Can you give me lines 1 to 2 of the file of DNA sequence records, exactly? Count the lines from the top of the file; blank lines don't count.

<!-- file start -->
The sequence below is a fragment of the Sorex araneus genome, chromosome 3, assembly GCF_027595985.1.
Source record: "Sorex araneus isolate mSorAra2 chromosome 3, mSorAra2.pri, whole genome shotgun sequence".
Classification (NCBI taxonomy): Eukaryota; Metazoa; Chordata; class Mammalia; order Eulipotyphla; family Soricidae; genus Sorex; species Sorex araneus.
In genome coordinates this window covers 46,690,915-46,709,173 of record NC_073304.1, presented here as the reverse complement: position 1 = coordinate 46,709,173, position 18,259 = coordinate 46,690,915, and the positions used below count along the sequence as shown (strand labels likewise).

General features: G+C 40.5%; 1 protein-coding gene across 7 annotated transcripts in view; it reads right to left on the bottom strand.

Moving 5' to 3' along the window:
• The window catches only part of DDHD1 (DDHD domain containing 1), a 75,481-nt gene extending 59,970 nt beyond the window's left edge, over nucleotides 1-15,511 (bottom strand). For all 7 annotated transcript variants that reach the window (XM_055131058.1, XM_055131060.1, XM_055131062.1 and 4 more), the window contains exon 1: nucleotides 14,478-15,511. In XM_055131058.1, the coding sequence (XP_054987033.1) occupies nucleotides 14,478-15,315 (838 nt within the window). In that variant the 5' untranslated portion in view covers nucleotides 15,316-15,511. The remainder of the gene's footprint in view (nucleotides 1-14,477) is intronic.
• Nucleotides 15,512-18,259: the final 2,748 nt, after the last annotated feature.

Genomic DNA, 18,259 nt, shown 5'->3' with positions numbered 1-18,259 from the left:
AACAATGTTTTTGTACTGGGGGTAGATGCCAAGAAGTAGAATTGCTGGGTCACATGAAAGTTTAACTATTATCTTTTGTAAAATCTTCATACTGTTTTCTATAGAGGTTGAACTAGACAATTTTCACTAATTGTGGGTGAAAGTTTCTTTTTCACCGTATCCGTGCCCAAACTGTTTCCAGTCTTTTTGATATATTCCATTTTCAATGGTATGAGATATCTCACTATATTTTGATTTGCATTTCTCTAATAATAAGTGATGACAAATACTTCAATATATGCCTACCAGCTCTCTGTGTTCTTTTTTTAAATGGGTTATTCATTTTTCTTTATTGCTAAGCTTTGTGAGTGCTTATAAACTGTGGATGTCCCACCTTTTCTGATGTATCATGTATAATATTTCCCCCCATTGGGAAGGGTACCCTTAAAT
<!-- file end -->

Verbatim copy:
The sequence below is a fragment of the Sorex araneus genome, chromosome 3, assembly GCF_027595985.1.
Source record: "Sorex araneus isolate mSorAra2 chromosome 3, mSorAra2.pri, whole genome shotgun sequence".